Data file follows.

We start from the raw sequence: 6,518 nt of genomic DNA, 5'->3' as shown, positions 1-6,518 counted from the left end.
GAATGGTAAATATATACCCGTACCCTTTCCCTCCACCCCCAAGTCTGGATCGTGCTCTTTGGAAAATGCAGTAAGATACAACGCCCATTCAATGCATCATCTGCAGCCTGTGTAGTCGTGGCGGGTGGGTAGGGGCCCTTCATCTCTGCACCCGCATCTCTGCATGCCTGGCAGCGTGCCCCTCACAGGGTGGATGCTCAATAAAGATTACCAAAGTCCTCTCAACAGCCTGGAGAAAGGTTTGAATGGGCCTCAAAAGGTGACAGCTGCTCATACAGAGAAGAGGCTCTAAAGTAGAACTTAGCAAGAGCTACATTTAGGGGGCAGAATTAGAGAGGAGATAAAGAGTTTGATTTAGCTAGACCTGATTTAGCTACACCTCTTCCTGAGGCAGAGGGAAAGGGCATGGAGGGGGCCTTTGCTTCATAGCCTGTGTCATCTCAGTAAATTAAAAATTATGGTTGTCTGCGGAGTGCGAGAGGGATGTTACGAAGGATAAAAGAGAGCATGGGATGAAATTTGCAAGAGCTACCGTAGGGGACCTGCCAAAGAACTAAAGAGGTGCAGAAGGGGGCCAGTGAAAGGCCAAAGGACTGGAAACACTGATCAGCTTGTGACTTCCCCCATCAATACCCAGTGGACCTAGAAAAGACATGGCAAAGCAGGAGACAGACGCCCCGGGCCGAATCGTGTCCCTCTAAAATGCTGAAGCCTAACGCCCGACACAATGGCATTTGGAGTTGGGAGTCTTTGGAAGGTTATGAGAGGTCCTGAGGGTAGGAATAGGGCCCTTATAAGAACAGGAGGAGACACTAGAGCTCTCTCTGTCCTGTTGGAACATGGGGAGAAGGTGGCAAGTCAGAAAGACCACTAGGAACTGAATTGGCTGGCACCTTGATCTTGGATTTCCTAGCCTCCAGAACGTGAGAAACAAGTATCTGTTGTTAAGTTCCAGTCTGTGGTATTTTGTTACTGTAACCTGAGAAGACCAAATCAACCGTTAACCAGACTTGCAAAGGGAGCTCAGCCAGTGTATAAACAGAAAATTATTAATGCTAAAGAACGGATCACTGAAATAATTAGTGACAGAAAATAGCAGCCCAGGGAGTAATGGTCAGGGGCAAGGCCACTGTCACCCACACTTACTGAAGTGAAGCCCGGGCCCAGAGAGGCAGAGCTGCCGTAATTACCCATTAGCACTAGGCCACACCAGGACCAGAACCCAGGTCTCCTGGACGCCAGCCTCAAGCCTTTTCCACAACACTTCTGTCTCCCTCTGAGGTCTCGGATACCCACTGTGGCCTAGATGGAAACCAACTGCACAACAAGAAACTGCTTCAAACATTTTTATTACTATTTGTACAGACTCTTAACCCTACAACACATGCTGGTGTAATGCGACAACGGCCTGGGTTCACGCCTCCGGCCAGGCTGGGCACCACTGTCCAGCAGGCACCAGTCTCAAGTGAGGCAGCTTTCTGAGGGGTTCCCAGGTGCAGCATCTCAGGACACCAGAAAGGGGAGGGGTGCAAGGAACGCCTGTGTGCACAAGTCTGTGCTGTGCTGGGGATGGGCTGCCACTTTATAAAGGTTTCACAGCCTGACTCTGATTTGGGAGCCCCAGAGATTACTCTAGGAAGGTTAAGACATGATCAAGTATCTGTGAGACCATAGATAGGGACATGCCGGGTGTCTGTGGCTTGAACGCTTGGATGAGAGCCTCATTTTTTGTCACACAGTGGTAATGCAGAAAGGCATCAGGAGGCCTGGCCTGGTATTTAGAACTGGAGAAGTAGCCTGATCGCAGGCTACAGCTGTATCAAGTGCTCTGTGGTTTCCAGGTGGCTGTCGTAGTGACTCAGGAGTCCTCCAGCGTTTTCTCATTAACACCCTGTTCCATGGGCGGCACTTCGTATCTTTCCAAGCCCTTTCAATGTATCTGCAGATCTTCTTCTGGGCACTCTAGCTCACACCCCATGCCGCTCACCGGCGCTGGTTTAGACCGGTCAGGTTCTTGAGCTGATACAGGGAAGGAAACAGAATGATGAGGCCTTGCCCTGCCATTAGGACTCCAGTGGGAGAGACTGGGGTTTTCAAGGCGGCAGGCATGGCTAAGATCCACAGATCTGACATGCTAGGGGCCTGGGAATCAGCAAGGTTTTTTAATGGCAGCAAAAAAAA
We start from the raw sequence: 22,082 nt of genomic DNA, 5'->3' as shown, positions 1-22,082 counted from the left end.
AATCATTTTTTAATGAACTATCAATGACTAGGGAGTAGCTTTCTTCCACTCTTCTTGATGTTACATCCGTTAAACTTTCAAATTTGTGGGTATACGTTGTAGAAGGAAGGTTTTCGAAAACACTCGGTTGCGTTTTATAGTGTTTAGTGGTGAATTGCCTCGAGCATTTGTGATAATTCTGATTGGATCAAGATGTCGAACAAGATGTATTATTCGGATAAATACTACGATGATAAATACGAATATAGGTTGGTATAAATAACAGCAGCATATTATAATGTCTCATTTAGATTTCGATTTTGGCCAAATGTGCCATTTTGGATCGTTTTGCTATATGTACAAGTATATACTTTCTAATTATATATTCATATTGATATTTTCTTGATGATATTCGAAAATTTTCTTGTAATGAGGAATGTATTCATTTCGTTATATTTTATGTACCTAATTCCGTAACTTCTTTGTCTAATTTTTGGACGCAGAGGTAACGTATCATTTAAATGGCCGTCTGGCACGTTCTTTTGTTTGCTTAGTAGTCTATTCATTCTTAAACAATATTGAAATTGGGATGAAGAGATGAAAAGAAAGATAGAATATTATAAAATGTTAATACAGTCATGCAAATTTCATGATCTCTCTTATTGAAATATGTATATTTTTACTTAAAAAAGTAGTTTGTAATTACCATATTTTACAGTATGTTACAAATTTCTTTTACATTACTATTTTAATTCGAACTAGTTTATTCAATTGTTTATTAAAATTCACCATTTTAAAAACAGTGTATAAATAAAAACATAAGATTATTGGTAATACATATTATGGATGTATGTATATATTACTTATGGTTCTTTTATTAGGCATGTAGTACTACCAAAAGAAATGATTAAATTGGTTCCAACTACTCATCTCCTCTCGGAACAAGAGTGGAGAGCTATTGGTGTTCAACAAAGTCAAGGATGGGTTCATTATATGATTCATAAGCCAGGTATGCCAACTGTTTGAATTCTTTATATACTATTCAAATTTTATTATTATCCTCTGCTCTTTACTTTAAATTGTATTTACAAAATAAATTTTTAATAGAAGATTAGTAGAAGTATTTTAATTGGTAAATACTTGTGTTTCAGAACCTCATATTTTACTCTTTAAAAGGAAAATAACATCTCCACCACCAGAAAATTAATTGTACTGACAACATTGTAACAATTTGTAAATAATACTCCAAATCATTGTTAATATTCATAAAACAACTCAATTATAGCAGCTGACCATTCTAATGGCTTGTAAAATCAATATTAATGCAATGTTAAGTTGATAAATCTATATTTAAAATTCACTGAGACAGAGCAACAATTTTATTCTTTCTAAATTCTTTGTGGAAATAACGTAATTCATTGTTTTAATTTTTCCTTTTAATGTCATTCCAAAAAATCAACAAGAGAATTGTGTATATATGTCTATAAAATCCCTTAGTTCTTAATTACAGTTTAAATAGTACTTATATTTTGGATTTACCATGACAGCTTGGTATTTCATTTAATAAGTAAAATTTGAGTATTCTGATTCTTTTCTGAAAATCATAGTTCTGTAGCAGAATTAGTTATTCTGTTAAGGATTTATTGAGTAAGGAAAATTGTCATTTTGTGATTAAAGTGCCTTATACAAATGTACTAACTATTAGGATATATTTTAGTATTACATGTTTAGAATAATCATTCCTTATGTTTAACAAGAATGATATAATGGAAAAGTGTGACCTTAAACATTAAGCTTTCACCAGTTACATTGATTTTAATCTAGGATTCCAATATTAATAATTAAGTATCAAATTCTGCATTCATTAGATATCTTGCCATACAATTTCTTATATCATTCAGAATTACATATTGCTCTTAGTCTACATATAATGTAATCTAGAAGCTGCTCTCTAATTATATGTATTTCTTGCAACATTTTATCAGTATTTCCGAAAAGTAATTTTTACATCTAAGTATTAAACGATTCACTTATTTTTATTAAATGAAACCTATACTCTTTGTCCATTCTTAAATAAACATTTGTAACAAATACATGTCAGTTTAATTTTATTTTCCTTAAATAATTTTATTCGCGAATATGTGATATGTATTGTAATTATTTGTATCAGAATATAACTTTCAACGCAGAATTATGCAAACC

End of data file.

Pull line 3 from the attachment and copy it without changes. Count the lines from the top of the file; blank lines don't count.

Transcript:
We start from the raw sequence: 22,082 nt of genomic DNA, 5'->3' as shown, positions 1-22,082 counted from the left end.